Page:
Union Budget 2012: Under-performs Aam-aadmi Expectations !
In his Union budget 2012 speech, Finance Minster Pranab Mukherjee started off by identifying 5 objectives relating to Growth, Investment, Supply bottlenecks, Governance and removing Malnutrition. Yet, he signed off with a warning that “India stands on the brink of a recession”.
Neither was Pranab Mukherjee in any mood to sing those customary verses of poetry to enthuse his audience, like his counterpart Dinesh Trivedi did during the Rail budget 2012 speech; nor were his Union Budget as forward looking and visionary as that of the Indian Railways.
As the year passed was a difficult one to reckon with, I was expecting a radical budget this year. But the FM has disappointed me. There is no radical changes and tweaks in this Budget. There’s just a few tinkering from the last year’s budget plan to accommodate newer set of numbers.
The fiscal deficit for FY13 has been targeted at 5.1% of India’s GDP, as against 5.9% in revised estimate of fiscal year 2011-12. While the FM set the government’s target for Disinvestment of the state-run firms at Rs.30,000 crore for the fiscal year 2012-13, his FY12 PSU disinvestment target to raise Rs.40,000 crore has been in absolute disarray despite pushing for the last minute ONGC share sale auction.
On the other hand, the budget proposes to allow 49% investment threshold for foreign airlines, in a bid to address concerns of cash-strapped Indian civil aviation sector. However, the government has failed to reach consensus to clear FDI in multi-brand retail that is likely to have sobering effect on India’s headline inflation.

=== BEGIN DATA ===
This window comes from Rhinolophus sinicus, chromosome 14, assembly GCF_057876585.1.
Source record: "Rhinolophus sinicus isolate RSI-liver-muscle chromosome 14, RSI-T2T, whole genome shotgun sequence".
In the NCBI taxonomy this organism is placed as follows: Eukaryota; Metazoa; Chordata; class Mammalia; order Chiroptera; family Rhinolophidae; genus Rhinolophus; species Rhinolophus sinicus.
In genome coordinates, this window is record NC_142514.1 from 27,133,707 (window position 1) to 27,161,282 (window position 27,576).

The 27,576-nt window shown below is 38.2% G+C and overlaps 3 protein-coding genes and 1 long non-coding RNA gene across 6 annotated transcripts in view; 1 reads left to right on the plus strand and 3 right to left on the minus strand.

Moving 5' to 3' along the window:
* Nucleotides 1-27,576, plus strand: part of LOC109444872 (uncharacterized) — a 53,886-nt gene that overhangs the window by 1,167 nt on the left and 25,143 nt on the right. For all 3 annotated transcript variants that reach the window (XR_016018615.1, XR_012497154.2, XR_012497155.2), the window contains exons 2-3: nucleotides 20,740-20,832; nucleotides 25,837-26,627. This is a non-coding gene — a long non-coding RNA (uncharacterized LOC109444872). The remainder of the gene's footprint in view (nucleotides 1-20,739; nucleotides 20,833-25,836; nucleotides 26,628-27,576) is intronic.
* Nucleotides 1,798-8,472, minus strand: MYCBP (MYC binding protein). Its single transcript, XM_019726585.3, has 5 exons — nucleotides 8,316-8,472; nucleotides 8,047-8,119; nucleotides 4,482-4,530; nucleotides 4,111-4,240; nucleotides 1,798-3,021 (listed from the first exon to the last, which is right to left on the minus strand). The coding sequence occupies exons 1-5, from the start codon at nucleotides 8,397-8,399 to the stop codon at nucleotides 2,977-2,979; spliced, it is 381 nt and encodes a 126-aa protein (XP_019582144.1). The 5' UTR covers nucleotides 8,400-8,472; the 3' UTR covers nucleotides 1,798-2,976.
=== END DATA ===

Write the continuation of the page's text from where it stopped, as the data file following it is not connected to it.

As expected, Pranab Mukherjee doled out goodies to individual tax-payers by increasing tax exemption limits for the aam-aadmi as under:
- Upto Rs.2 Lakh: No Tax
- Rs.2 Lakh to Rs.5 Lakh: 10%
- Rs.5 Lakh to Rs.10 Lakh: 20%
- Above Rs.10 Lakh: 30%
In effect, most of the Personal Tax-slab thresholds have been aligned in line with those proposed under the Direct Tax Code regime, in order to ensure swift passage to the new tax law. But, if I heard FM’s Budget correctly, there was no mention of special tax exemptions for women and senior citizen quotas.
For Stock market enthusiasts, the FM has cut the Securities Transaction Tax (STT) by 20%, from 0.125% to 0.1% on cash delivery transactions, a move that will bring down costs of equity transactions.
This Budget could prove to be a big negative for the Services sector as the Finance Minister has increased the service tax from 10% to 12%. For sure, this could have negative rumblings on the Services sector, whose weightage as a share in GDP has climbed to 59% in FY12. At the same time, FM has widened the service tax net to include most sectors, in a bid to raise additional revenues of Rs.18660 crore from service tax.
The Power sector had hogged the limelight last year for all the wrong reasons, and I expected a few radical reforms to turn up the sector, striving with problems of fuel linkages and bad debts from SEBs.
All that the Budget said was that the government has directed Coal India to sign fuel supply agreement with beleaguered power producers and agreed to additional depreciation to the power sector. But, the annual commentary was muted on the import of power equipments.
On the Banking front, FM allocated a capital support to all public sector banks to the extent of Rs.15880 crore, in a bid to help them maintain tier I capital and expand their asset base. In my opinion, this aid is too little, too late.
Last year, SBI’s standalone credit was downgraded by ratings agencies for this very reason – probably, the announced sum could barely make up for the capital requirements of the country top PSU bank, SBI.
On most counts, the Budget 2012 has been a dampener of sorts.